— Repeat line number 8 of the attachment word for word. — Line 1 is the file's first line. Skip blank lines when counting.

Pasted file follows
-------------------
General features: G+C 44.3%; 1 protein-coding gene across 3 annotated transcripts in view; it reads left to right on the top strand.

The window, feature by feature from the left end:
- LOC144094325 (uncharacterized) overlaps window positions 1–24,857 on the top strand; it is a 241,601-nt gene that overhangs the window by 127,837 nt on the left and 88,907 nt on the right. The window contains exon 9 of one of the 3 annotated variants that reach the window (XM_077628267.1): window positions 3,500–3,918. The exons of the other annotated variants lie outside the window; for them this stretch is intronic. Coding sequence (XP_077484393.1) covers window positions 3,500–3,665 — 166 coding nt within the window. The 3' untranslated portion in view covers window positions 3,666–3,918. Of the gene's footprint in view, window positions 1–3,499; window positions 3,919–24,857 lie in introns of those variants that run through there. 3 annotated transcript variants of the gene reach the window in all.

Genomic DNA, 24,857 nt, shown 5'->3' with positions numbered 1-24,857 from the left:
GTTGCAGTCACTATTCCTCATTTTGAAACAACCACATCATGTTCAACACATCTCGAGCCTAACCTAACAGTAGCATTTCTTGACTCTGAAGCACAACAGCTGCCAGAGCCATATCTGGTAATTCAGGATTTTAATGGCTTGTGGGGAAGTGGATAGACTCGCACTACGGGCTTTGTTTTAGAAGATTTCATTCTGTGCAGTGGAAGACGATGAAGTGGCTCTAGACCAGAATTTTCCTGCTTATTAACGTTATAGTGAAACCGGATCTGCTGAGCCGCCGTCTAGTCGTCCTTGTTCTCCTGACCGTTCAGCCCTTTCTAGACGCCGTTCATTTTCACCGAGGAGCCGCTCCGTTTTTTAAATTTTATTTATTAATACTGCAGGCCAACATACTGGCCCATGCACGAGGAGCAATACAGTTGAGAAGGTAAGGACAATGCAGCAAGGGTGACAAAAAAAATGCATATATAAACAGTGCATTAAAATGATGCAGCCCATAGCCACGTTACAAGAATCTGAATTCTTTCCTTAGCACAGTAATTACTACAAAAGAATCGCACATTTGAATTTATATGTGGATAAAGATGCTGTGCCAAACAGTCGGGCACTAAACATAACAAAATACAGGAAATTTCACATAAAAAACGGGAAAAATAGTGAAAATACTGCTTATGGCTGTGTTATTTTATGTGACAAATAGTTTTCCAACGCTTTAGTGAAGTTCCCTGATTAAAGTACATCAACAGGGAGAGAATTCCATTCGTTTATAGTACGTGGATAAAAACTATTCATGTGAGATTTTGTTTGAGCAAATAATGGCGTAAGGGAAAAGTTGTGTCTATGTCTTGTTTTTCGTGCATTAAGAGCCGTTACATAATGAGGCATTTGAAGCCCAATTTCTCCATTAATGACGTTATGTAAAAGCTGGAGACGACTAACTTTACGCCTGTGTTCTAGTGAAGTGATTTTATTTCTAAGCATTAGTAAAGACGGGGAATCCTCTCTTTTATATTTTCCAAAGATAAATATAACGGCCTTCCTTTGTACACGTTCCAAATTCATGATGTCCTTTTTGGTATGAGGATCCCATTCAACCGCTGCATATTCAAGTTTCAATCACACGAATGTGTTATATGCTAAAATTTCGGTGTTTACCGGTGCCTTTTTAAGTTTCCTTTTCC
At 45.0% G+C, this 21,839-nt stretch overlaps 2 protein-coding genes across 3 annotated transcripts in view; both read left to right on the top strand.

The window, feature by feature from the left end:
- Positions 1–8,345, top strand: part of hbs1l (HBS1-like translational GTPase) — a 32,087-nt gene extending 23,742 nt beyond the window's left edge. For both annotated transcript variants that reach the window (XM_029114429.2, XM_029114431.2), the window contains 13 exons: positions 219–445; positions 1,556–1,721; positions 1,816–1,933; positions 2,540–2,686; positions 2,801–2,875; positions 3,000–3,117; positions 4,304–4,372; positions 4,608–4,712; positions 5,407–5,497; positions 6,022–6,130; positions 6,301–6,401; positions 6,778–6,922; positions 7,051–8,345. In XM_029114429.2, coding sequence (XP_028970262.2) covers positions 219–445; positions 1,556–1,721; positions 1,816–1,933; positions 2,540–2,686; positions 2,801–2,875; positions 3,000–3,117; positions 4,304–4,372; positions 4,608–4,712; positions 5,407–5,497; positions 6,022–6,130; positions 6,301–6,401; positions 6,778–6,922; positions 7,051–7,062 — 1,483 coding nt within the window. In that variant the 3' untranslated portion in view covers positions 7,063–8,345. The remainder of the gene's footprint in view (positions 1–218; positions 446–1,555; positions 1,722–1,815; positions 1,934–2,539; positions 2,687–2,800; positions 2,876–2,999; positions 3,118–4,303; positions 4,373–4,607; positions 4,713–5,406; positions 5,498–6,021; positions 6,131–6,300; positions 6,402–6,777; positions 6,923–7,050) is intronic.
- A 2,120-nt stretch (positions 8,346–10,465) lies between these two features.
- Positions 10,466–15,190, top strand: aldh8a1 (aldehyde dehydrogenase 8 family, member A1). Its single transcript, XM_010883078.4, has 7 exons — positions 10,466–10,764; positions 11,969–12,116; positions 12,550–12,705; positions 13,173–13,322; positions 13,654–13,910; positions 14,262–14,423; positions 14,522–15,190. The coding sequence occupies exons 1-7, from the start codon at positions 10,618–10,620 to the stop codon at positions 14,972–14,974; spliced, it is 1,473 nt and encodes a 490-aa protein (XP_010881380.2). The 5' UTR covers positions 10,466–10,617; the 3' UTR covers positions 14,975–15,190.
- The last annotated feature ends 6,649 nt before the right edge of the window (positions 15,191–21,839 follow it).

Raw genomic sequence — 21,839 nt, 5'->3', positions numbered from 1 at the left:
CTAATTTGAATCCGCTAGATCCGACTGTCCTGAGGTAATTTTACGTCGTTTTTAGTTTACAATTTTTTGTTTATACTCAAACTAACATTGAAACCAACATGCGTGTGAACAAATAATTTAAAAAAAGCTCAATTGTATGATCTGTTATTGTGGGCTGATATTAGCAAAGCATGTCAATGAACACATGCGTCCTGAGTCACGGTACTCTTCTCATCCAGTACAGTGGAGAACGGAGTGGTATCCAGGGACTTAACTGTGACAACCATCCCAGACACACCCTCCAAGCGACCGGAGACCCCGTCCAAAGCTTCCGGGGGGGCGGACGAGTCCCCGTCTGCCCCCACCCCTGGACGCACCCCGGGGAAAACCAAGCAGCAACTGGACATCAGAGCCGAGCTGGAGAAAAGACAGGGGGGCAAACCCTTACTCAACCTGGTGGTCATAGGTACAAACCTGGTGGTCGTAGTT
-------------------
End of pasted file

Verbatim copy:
- Positions 1–8,345, top strand: part of hbs1l (HBS1-like translational GTPase) — a 32,087-nt gene extending 23,742 nt beyond the window's left edge. For both annotated transcript variants that reach the window (XM_029114429.2, XM_029114431.2), the window contains 13 exons: positions 219–445; positions 1,556–1,721; positions 1,816–1,933; positions 2,540–2,686; positions 2,801–2,875; positions 3,000–3,117; positions 4,304–4,372; positions 4,608–4,712; positions 5,407–5,497; positions 6,022–6,130; positions 6,301–6,401; positions 6,778–6,922; positions 7,051–8,345. In XM_029114429.2, coding sequence (XP_028970262.2) covers positions 219–445; positions 1,556–1,721; positions 1,816–1,933; positions 2,540–2,686; positions 2,801–2,875; positions 3,000–3,117; positions 4,304–4,372; positions 4,608–4,712; positions 5,407–5,497; positions 6,022–6,130; positions 6,301–6,401; positions 6,778–6,922; positions 7,051–7,062 — 1,483 coding nt within the window. In that variant the 3' untranslated portion in view covers positions 7,063–8,345. The remainder of the gene's footprint in view (positions 1–218; positions 446–1,555; positions 1,722–1,815; positions 1,934–2,539; positions 2,687–2,800; positions 2,876–2,999; positions 3,118–4,303; positions 4,373–4,607; positions 4,713–5,406; positions 5,498–6,021; positions 6,131–6,300; positions 6,402–6,777; positions 6,923–7,050) is intronic.